Before my son was born, I had plans about how to take care of him and raise him.
Few of them stood up to reality.
I’ve read some ardent arguments written by serious zealots who insist that
children must sleep in the parents’ bed until the age of five. They state this
as a matter of irrefutable theology, though from what I could tell, their main
point was that families in Jesus’ day typically had one bed for the parents
and small children while older children slept on the floor. Since I don’t walk
down dusty roads in sandals and speak Aramaic, I didn’t see why I should follow
that particular custom either. Whenever people fervently insist on a particular
religious practice that has no biblical
I unconsciously tend to do exactly the opposite. While Tater was still gestating,
I silently decided he would never sleep in our bed for more than a couple of
hours, and then only if he were recovering from a nightmare or something.
So far, our baby has not slept a full night out of our bed. Even in the hospital,
he spent at least half of every night in bed with his mama. There’s no deep
reason for this—we just hate the thought of him waking up and feeling alone.
We tried to put him in the crib on his first night at home. I couldn’t stand
not being able to monitor his breathing, so I kept getting up and checking
him, which usually woke him. It’s just easier having him next to me. It makes
feeding easier too. Eventually (maybe when he’s six months old or so), I’ll
calm down about his breathing
and he’ll understand that just because he can’t
put him in the crib to sleep.
Before the birth, we also decided not to give him any formula. Breast milk
is what God intended babies to eat, and no artificial concoction has come close
to duplicating it. Trouble is, it took him a while to figure out how to get
milk from a breast. He lost a pound in his first two days of life. From what
I understand, that’s not unusual, but it’s also a little much.We had to break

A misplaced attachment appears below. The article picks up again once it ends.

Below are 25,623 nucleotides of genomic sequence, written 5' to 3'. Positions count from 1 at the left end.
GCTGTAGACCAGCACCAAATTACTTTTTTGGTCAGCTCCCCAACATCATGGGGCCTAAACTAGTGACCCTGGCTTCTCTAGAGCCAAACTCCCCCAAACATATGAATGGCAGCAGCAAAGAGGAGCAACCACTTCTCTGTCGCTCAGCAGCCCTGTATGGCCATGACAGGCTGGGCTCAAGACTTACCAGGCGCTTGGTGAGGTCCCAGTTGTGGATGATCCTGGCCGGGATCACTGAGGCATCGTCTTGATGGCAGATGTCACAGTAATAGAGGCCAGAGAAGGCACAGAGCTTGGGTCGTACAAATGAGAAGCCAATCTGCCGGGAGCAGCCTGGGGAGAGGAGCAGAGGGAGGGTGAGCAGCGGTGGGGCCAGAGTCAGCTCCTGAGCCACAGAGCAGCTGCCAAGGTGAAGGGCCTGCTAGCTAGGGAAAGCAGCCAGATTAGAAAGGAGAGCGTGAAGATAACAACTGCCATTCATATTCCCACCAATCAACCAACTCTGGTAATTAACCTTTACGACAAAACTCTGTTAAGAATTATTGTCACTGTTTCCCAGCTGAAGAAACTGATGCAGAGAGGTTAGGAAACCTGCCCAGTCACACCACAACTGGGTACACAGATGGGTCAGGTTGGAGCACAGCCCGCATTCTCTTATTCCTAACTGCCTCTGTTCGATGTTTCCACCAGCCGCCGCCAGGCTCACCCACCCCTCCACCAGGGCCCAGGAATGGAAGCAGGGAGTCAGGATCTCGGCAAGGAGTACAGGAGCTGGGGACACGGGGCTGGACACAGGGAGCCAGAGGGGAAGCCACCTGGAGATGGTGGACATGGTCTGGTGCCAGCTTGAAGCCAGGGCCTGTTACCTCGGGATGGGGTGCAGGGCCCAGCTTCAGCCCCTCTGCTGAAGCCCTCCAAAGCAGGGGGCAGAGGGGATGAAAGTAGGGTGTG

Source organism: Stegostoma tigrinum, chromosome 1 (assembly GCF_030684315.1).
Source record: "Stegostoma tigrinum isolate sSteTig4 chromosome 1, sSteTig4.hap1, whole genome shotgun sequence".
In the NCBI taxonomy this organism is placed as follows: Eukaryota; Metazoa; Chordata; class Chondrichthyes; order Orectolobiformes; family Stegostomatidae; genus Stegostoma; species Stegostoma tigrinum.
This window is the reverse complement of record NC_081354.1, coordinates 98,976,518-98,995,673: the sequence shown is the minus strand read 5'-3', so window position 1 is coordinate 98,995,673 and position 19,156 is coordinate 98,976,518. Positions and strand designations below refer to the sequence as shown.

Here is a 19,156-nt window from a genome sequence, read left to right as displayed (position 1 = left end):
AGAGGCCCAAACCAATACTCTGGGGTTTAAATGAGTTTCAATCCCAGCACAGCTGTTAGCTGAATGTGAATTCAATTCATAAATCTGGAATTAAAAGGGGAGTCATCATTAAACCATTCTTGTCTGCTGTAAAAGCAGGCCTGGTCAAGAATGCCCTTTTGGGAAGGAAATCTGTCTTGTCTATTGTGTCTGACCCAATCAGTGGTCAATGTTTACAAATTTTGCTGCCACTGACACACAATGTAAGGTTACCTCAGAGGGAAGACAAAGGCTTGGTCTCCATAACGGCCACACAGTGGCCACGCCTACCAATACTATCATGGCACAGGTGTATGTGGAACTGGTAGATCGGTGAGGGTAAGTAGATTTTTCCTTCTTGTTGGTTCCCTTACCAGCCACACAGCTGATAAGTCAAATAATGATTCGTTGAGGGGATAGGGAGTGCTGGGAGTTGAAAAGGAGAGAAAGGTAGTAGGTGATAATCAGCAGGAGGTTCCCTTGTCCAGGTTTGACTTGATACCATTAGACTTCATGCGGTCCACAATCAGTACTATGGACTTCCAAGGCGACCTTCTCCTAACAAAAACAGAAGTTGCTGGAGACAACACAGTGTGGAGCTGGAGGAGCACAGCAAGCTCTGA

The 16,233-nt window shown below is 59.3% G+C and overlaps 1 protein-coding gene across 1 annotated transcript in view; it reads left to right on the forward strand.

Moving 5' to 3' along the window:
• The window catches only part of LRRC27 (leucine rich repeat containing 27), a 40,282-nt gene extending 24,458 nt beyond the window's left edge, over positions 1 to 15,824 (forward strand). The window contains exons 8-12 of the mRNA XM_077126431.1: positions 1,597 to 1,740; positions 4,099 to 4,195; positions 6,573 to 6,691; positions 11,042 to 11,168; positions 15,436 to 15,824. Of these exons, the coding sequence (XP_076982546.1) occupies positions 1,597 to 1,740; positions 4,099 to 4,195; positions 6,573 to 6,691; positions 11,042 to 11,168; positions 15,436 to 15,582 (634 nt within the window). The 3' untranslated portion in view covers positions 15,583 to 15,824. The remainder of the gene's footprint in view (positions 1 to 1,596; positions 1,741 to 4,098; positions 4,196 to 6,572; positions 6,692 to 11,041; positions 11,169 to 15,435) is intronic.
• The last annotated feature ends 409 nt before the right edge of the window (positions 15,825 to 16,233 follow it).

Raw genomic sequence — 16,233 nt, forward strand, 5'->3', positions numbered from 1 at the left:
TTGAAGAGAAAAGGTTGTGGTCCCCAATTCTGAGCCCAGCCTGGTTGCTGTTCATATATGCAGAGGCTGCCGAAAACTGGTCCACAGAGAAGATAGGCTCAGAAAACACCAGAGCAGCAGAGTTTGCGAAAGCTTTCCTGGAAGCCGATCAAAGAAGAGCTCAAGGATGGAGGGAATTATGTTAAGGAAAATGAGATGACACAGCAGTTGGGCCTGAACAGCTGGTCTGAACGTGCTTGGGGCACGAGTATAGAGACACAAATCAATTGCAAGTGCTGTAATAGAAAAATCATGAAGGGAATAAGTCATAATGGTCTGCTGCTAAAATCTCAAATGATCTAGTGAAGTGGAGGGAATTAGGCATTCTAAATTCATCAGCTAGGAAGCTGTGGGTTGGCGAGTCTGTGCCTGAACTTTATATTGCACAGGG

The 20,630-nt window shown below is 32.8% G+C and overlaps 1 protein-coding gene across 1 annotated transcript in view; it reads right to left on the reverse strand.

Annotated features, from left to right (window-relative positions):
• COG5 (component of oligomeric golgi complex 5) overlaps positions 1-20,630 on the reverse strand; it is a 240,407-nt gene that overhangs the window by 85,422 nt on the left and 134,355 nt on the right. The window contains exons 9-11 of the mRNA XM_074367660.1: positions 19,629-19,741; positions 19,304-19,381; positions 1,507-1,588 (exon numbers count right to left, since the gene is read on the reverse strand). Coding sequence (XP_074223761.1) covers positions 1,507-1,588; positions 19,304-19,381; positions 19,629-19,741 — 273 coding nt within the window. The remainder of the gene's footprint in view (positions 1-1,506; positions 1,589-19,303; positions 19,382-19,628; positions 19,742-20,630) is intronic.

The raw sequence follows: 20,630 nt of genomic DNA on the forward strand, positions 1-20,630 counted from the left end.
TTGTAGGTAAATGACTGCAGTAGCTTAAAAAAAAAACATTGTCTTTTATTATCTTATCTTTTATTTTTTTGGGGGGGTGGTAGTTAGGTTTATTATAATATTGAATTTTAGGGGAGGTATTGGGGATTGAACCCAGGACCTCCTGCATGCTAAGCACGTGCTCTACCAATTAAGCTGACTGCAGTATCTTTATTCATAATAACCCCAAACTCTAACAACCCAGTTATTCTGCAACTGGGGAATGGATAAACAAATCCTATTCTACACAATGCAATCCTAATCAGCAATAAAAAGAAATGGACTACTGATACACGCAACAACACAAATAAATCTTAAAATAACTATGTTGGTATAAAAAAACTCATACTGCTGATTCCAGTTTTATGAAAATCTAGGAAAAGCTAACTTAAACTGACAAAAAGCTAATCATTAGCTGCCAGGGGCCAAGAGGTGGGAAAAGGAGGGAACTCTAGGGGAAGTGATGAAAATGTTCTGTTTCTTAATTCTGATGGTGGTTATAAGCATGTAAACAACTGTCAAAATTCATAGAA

down and give him a bottle, which made the process of learning to breastfeed
even more difficult. A lactation consultant told us that the key factor for
success in breastfeeding is the mother’s determination, and my wife epitomizes
determination, so Tater soon learned how to avail himself of the good stuff.
His appetite outstripped the natural milk production, however, so we still
give him a bottle or two per day. (Our bottles have slow-flow nipples, which
supposedly makes the back-and-forth less confusing for the baby.) I actually
like the fact that I get to feed him sometimes. It’s a good bonding experience
Another thing we planned never to do was give our baby a pacifier. We had
heard that early pacifier use can hinder dental development. Plus, it looks
kind of silly and our baby needs to look cool. It turns out that the sucking
motion is very calming for a baby. Since all he had to suck on was a breast
and a bottle, he ended up eating more than his stomach could hold and so spat
up a lot. Not to mention that all the feedings were making my wife horribly
sore. We found a soft, odd-shaped pacifier that claimed to be dentally sound
is clean, if he’s fussy and tired, all he needs is the pacifier to relax him
a little so he can sleep. We figure it’s better to give him a dentally sound
pacifier than to have him start sucking his thumb.We can eventually discontinue
the pacifier; a thumb is more difficult to take away.
So another thing my baby has (re)taught me is that research and intentions
often don’t stand up to reality.
On his one-month birthday, I sat my son up on the couch and he stayed sitting,
perfectly content. Yesterday, he rolled from his belly to his back on a flat
surface all by himself. We donated his cord-blood in the hospital for
research in treating genetic diseases, but now I’m worried that they’re going
to use the umbilical cord stem cells to clone super-babies.